Much confusion regarding the status of the Medjugorje phenomenon has been the result of a Vatican letter that, ironically, was allegedly intended to “avoid confusion.”
On November 7th, 2013, it was reported that the United States Conference of Catholic Bishops received a letter from Apostolic Nuncio Carlo Maria Vigano which stated that upon the request of His Excellency, the Most Reverend Gerhard Ludwig Muller, Prefect of the Congregation for the Doctrine of the Faith, the American Bishops were to be reminded that “The Congregation has affirmed that, with regard to the credibility of the ‘apparitions’ [of Medjugorje], all should accept the declaration, dated 10 April 1991, from the Bishops of the former Republic of Yugoslavia, which asserts: ‘On the basis of the research that has been done, it is not possible to state that there were apparitions or supernatural revelations.’ It follows, therefore, that clerics and the faithful are not permitted to participate in meetings, conferences or public celebrations during which the credibility of such ‘apparitions’ would be taken for granted.”
The above assertion, meant to serve as a “clarification,” has proven quite difficult to interpret. Supporters of the Medjugorje phenomenon, such as the famed Jesuit theologian, Fr. Robert Faricy, have taken the stance that the statement made in the Apostolic Nuncio’s letter to the US Bishops has been misinterpreted, and are maintaining that Medjugorje-related meetings, events, conferences and even pilgrimages may continue on, provided that there is a clear understanding amongst all persons involved that the Medjugorje “apparitions” have not been approved by the Chuch. More specifically, Faricy has stated, “the simple statement suffices, ‘These apparitions are not formally approved by the Church.’ Ivan, therefore, is free along with parishes, clerics and the faithful to have meetings, conferences and public celebrations as long as the above ‘not formally approved’ statement is made so that the credibility of the apparitions not be taken for granted. The apparitions have not been proven or disproven. It is perfectly okay to believe in these apparitions, and to attend these events” (cf. http://bit.ly/18bGNwU ). Faricy’s reasoning certainly reflects the pastoral approach of previous pontificates, particularly, that of John Paul II.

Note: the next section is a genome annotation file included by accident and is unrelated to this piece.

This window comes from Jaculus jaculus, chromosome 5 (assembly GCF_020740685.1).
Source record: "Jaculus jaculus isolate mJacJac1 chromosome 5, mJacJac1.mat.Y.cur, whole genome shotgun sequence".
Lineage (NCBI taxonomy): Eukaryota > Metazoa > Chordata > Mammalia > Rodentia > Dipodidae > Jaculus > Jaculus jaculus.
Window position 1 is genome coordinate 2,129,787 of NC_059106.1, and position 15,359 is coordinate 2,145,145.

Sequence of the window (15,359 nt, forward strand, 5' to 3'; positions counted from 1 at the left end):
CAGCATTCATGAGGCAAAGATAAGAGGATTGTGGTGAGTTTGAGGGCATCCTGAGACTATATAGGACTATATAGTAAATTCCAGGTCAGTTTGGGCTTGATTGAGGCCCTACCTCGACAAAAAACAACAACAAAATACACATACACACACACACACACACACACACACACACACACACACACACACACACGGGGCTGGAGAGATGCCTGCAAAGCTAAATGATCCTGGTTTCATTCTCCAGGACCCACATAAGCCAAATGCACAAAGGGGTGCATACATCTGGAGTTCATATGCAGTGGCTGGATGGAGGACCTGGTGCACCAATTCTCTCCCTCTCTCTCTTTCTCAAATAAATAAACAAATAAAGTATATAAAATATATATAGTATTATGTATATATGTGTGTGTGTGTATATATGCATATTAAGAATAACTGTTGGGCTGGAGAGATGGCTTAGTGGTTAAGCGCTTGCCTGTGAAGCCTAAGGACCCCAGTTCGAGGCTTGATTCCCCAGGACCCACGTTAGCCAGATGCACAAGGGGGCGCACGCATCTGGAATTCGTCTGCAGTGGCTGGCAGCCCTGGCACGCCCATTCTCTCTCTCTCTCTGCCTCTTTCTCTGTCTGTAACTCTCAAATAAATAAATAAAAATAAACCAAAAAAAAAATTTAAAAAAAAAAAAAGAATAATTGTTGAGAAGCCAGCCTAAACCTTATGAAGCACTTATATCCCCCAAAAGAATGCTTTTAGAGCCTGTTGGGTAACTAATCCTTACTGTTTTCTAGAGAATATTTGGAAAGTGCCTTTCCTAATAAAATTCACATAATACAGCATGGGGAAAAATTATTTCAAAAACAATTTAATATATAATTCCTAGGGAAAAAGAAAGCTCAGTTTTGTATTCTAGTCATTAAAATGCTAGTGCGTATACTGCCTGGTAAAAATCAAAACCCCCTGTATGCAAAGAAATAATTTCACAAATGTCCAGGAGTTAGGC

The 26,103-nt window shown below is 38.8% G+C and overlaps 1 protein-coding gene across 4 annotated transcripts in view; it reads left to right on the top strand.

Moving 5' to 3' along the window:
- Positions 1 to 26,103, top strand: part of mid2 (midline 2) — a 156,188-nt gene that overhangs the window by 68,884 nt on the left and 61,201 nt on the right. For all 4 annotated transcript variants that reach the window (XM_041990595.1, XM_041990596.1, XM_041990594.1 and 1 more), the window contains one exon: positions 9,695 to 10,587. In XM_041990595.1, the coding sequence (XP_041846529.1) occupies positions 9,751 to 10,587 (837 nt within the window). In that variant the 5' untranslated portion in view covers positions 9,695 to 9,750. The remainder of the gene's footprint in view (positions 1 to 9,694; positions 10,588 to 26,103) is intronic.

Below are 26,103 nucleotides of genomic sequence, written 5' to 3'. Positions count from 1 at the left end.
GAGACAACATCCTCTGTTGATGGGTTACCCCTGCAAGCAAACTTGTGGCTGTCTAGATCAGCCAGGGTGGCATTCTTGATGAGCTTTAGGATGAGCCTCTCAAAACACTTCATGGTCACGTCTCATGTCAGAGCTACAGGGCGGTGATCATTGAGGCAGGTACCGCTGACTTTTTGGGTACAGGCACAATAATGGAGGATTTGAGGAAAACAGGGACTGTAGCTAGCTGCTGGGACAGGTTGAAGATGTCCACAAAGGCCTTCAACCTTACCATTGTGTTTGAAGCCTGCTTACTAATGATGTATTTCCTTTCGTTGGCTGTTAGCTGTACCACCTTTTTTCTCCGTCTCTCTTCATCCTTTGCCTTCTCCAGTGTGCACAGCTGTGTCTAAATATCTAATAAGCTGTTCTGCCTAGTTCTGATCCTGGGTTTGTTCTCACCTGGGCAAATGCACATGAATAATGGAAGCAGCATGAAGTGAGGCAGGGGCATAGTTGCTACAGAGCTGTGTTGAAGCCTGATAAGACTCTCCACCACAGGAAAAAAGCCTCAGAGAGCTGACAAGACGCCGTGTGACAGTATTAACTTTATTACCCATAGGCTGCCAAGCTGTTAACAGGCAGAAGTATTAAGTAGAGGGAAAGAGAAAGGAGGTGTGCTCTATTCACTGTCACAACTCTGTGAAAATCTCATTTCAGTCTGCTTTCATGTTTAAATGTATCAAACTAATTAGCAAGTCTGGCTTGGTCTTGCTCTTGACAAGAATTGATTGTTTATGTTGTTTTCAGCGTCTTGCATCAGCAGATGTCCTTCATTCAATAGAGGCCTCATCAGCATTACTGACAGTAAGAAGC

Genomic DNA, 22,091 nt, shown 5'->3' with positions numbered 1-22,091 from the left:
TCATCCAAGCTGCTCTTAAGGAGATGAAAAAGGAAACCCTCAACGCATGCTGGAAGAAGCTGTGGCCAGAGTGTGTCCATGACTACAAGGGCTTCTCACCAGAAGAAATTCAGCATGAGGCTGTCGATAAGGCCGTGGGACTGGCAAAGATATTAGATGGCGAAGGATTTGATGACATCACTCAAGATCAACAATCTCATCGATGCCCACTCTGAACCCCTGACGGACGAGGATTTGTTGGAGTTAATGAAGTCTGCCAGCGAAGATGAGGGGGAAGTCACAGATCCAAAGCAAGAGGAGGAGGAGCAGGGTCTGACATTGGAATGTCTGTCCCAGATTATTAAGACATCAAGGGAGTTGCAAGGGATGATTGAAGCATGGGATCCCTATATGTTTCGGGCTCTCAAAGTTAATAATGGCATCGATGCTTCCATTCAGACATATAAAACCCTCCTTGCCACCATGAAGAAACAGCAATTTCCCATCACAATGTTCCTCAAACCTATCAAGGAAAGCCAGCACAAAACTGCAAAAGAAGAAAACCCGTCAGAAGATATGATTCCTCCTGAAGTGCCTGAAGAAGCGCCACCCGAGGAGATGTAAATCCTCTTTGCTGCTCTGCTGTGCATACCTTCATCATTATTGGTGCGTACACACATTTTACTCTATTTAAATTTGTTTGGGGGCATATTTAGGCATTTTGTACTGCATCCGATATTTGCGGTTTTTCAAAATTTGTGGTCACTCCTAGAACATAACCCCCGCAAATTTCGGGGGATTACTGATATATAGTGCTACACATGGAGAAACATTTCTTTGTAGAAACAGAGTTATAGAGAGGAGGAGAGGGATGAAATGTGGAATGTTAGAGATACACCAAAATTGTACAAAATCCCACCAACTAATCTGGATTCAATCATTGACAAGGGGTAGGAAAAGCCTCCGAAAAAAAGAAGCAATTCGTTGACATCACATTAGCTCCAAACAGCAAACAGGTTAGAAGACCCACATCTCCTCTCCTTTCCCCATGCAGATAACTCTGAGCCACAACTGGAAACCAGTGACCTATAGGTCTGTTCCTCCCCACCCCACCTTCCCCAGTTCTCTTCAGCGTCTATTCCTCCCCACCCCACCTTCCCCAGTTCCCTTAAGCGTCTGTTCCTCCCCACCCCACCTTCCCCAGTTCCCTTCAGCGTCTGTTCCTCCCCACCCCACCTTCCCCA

Yet, EWTN theologian Colin B. Donovan, STL seems to believe that the Church’s pastoral stance on Medjugorje has shifted, and he bases this belief on the emergence of this most recent letter. In an effort to provide further “clarification” on the issue, Mr. Donovan has stated the following:
“While the earlier statements permitted Catholics to go to Medjugorje, and even include priests acting as chaplains, the 2013 statements raise serious questions about the possibility of doing so. It was already inherent in the earlier statements that the valid basis for a pilgrimage must be a balanced Marian devotion. Practically speaking, how does one go on a pilgrimage to a destination whose fame depends on an alleged apparition and not presume it to be authentic? It seems unlikely that such pilgrimages are simply a matter of tourism and not organized with encounters, conferences and other activities to satisfy a presumption of authenticity” (cf. http://bit.ly/9kc48p ).
Yet, in his book, “Introduction to Mary: The Heart of Marian Doctrine and Devotion,” Professor Mark Miravalle, S.T.D., one of the most well-respected and erudite of Marian scholars – and tenured faculty member at the prestigious Franciscan University of Steubenville – makes the following assertion: “The faithful are free to believe in a reported apparition if nothing in the message or the concurring phenomena are contrary to faith and morals as taught by the Church” (Miravalle, 149).
Clearly, had any of the messages, which are made public and available to the entire world twice each month, contained anything whatsoever contrary to Catholic teaching in the areas of faith or morals (Marijana’s messages, allegedly received on the 2nd of each month, and Marija’s messages, allegedly received on the 25th of each month, not including the daily messages allegedly received by Ivan, who claims to receive Marian apparitions on a daily basis), Medjugorje would already have been condemned and suppressed by the Church.
Thus, according to this author, nothing has changed regarding the Church’s stance on Medjugorje: provided that both clergy and the laity are not promoting Medjugorje as though it is an apparition site which has already been approved by the Church, the faithful are free to gather, have meetings, and go on pilgrimages to the site.
For a much deeper insight into what may be occurring, I encourage my readers, especially those consecrated to Mary’s Immaculate Heart and in support of the apparitions, to read the article, “You Cannot Spread Medjugorje?,” which was originally published just over one month ago, and has been re-printed on http://www.medjugorje.com. Seems quite prophetic to this author…